Diabetic vascular complications could soon be detected earlier and more accurately thanks to a novel test developed by a team of international researchers at Northwestern Medicine, University of Chicago, and Wuhan University in China. Using highly sensitive biomarkers and just a few drops of blood, the test can analyze a diabetic patient’s DNA and make doctors aware of problems such as heart disease and atherosclerosis. The discovery could revolutionize how diabetic patients are monitored and help reduce the incidence of diabetes-associated deaths. The findings are published in the journal Clinical Chemistry.
With an estimated global prevalence of over 422 million, diabetes is a chronic disease that results in the inefficient regulation of blood sugar. Uncontrolled, the condition can cause hyperglycaemia, which over time can cause vascular damage across many parts of the body, including the heart, blood vessels, eyes, kidneys and nerves. Diabetic adults have a two- to three-fold increased risk of heart attacks and strokes, and the disease contributes to a large proportion of kidney failure cases.
Earlier, more accurate detection
“To date, there lacks an effective approach to detect these complications early in these patients. We reasoned [that] using this non-invasive blood based technology … that can be integrated into the routine care of diabetic patients, physicians would be equipped with a promising tool for early detection of patients who are developing potentially life-threatening vascular complications, thus allowing more time for intervention approaches to improve clinical outcomes,” Dr Wei Zhang, Associate Professor of Cancer Epidemiology and Prevention at Northwestern University Feinberg School of Medicine told us.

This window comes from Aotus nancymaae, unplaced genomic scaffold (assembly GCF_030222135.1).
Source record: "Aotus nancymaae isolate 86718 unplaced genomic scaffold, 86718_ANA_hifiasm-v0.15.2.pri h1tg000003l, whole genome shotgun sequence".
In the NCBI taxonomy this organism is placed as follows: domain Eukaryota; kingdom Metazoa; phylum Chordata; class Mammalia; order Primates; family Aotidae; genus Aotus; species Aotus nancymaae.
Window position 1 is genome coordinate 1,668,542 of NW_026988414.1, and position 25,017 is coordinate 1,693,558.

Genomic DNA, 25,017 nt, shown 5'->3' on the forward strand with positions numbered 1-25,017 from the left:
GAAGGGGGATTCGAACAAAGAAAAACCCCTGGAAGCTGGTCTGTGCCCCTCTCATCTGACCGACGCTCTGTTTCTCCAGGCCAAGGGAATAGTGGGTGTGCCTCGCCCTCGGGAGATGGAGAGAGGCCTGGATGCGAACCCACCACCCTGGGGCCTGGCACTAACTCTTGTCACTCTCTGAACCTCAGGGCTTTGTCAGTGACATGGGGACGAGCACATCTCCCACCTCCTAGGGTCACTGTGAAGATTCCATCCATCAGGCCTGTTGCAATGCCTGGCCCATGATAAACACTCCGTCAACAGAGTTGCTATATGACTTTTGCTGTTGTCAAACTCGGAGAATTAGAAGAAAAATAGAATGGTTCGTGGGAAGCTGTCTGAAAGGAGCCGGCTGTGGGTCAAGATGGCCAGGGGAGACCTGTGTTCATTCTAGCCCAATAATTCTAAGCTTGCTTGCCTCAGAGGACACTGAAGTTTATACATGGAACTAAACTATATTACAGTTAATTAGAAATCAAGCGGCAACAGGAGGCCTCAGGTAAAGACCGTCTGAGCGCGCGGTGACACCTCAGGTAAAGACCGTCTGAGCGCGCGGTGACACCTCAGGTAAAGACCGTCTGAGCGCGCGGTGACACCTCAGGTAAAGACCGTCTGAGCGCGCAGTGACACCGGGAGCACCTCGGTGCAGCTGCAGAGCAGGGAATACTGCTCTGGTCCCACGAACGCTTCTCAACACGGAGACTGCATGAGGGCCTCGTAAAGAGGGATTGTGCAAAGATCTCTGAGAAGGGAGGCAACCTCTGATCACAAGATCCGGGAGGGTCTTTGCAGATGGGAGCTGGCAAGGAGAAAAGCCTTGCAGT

The test builds on a technology invented by Dr Chuan He at the University of Chicago in 2011, the “5hmC-Seal”, which can measure 5hmC (5-hydroxymethylcytosine, a novel type of DNA epigenetic mark) in the human genome. Using just five milliters of blood, the new non-invasive test overcomes some of the limitations of traditional methods of diagnosing vascular complications, detecting the complications earlier and much more accurately.
“This test starts from collecting [a] patient's blood,” Zhang explained. “We just need a few mL of whole blood (i.e., <5 mL of plasma) to extract the so-called circulating cell-free DNA (cfDNA). Then the nano-5hmC-Seal will be used to profile genome-wide 5hmC levels in cfDNA through two steps. Step 1: a chemical labeling step to label 5hmC in cfDNA, followed by a pull-down procedure to obtain the 5hmC-containing cfDNA fragments, Step 2: PCR amplification to prepare sequencing libraries and the next-generation sequencing. After sequencing, we use our established bioinformatic pipeline to summarize the 5hmC levels in cfDNA in terms of genes or other genomic features (e.g., promoters, cis-regulatory elements etc).”
The level and magnitude of changes seen in 5hmC profiles between diabetic patients who developed vascular complications and those who did not, was not clear before the study. “Therefore, it is both surprising and exciting to see that this novel technology can sensitively detect the subtle 5hmC changes associated with diabetic complications,” Zhang told us.
He goes on to say: “We expect that this test can be part of a routine monitoring plan for the care of diabetic patients. Patients who are detected with high probability of developing vascular complications could be put into more close clinical surveillance, and intervention (e.g., preventive treatment, lifestyle change). Our team is working on a larger scale validation study and moving towards a clinical trial in the near future.”
Testing for a suite of cancers
The potential of the blood-testing technology to be used in the diagnosis of diseases other than diabetes has already been demonstrated. He and Zhang, collaborating with leading liver cancer experts in China, Dr. Jia Fan and Dr. Hongyang Wang, have been working together to bring the nano-5hmC-Seal technology into blood tests for several human cancers, including liver cancer, the results of which were published in Gut in July this year. Here, the researchers used it to detect liver cancer in over 3,000 people’s blood samples, and importantly, the test was able to detect about 88% of tumors. Liver cancer often has a poor prognosis and is usually detected at a late stage, so a test enabling earlier detection could lead to great improvements in survival rates.